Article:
Her in-laws and two daughters accompanied her. “She has always been weak. We ask her to eat well, but she does not like to eat at all. You fire her, Doctorsahab. Ask her to eat well. How else will the child get food? This is her third child”. Somehow, the emotional words of her mother in law appeared as dry as the moving appeals of a political leader.
“She will need admission. She has very less blood (haemoglobin) remaining, she may require blood transfusion. Where is her husband?” I enquired.© Dr. Rajas Deshpande
“He has gone for work. He said he will talk to you on phone”.
I asked them to call her husband immediately. She was admitted. They could not arrange blood, she was transfused enough to settle her heart rate and blood pressure. The obstetrician saw her simultaneously, and took over.
Her husband had a guilty expression, but did not talk. The mother in law took charge. “What can we do, doctorsahab? He has to go to work. We try our best to treat her well, but she is very slow. She was probably a laadli (excessively beloved) at her maika (parent’s home), now she cannot work. She does not even eat well. Who will do the work at home? My son married her with the normal expectation: that someone will take care of his home and parents, and give him a son. Now if she cannot do it because she cannot work or does not eat, what is his fault?”
“Does that allow him to kill her, his wish to have a child?” I asked her.© Dr. Rajas Deshpande
Millions of Indian girls, married too early and too deficient already, are forced through pregnancy after pregnancy for their socially expected “duty” of producing a son. Poor diet, low levels of iron and other essential vitamins, minerals and proteins push their health to the verge of extreme torture: pain, weakness, breathlessness and many risks to health and life. Such a health status of the mother also badly affects the child, and many children are born with defects that are rarely noticed until they grow up.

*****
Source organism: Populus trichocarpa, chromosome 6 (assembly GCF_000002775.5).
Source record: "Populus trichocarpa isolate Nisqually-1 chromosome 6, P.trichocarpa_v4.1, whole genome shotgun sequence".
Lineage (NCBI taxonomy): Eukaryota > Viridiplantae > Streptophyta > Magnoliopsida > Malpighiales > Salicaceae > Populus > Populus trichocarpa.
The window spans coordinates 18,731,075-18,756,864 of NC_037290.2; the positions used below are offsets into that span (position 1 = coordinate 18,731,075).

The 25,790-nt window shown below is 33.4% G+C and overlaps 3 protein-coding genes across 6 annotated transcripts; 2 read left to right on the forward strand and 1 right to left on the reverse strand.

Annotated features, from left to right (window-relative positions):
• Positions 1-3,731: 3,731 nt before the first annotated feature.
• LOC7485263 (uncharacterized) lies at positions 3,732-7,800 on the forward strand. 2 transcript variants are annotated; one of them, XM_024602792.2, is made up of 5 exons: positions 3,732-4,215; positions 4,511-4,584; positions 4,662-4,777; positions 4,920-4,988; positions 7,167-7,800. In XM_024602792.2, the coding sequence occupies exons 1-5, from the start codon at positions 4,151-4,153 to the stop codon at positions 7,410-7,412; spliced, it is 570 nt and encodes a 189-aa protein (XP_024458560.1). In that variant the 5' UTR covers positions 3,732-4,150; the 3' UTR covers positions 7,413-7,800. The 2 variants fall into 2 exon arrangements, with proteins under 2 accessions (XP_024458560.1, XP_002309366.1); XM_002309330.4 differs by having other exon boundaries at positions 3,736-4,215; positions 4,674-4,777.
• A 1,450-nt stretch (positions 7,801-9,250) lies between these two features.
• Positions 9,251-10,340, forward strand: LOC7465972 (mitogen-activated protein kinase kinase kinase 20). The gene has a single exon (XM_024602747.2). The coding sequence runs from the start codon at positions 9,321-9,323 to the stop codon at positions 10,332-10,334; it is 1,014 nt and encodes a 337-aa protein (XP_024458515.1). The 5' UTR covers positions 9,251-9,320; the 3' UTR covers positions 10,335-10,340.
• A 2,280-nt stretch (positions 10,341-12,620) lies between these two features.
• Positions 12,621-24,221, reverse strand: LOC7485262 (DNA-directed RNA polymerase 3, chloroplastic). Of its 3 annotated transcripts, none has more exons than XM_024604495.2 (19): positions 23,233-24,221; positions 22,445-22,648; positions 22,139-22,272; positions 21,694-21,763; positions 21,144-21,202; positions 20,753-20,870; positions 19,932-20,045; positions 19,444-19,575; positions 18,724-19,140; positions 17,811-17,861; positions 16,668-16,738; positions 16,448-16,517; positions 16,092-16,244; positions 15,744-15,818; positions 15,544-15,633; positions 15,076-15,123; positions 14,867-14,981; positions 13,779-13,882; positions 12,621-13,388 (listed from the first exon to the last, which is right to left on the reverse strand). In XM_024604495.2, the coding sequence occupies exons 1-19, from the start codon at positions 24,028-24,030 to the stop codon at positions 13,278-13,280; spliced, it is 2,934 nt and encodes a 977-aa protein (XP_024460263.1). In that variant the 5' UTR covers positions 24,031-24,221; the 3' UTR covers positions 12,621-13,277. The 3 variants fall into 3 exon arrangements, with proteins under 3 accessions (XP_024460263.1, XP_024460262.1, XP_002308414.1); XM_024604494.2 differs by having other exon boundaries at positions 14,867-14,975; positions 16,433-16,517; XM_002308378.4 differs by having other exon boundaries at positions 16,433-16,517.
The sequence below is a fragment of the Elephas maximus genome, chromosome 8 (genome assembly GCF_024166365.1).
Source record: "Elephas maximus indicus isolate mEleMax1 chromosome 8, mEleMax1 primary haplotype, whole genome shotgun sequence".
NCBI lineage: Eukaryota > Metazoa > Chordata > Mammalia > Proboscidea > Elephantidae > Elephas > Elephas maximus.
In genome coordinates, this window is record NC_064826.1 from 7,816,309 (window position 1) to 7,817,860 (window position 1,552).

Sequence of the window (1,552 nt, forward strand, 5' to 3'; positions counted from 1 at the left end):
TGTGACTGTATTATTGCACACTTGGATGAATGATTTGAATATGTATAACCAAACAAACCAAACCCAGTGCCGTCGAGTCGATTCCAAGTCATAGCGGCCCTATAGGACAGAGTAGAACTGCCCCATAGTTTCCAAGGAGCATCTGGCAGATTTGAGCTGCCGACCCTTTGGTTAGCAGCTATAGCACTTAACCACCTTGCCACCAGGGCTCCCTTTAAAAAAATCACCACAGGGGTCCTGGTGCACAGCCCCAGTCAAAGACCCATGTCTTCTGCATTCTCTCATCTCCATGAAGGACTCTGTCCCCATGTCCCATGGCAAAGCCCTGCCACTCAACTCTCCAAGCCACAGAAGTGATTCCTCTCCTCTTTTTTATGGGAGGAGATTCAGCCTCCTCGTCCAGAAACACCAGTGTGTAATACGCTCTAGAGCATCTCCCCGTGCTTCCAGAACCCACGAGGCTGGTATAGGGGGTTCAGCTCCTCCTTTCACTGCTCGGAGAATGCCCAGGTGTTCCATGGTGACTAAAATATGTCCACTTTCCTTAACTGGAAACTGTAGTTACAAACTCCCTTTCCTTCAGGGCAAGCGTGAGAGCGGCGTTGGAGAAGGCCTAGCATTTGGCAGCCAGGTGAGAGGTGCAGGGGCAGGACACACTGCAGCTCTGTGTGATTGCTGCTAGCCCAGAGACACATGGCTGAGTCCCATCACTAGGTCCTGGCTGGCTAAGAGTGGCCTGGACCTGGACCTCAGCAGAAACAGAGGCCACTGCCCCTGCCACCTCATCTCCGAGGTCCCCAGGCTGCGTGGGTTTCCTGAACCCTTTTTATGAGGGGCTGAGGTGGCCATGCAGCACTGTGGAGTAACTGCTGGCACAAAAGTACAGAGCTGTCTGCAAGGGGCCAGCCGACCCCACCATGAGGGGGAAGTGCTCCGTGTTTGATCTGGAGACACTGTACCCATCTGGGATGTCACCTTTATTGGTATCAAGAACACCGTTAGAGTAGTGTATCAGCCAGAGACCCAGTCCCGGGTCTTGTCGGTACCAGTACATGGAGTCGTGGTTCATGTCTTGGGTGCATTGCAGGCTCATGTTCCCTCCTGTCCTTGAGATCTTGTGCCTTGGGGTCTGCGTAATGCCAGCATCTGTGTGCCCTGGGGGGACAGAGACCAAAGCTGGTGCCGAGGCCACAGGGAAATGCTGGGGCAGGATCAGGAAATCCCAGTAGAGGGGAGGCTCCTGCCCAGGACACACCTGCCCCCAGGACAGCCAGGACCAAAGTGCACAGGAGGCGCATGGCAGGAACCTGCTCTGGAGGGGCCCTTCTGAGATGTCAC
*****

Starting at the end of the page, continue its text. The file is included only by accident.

This shameful phenomenon is seen at all levels of financial status, literacy, or location. It takes less than five thousand rupees to correct the maternal nutritional status and maintain it throughout pregnancy. Many cheap and healthy diets are recommended. But the love and care for a woman that must come from the in-laws is lacking in most cases, and the society that is busy with black and white money, patriotism and other higher causes in life, does not have time to correct black mind sets: of owning the health and life of a woman.© Dr. Rajas Deshpande
Thousands of Gynaecologists and Obstetricians, Medical Officers, Interns, Resident Doctors take it upon themselves to fight with this situation desperately: spending their own money, time and effort, in an ocean of apathy called social attitudes and administration failures. Hundreds of private practitioners and hospitals make available free treatments, counselling, investigations, consultations and other help for the pregnant women who cannot afford it all. All this is never acknowledged. Every OBGYN practicing in India, especially in rural India deserves highest civilian awards for doing far beyond their assigned duties. Instead, they are tortured by one-sided laws that presume everyone guilty of mal-intention.
There are many laws that the society can use against doctors. The Supreme court can appoint any number of judges on any big financial or other institutes and seal their accounts, suspend them, even call for midnight hearings. The government can meet overnight for special issues. But nobody has time to stop the “forced motherhood on deficient women of India” that causes thousands of deaths every year. © Dr. Rajas Deshpande
Do we have guts to make a law to make “Physical Fitness” of a woman a compulsory criteria before she becomes pregnant? Can the OBGYN society or IMA float a request for such a law, where it would be possible to punish the husband / in-laws for enforcing pregnancy upon a weak woman? © Dr. Rajas Deshpande
What do you call such a society that kills starving women and their children by expectation?
© Dr. Rajas Deshpande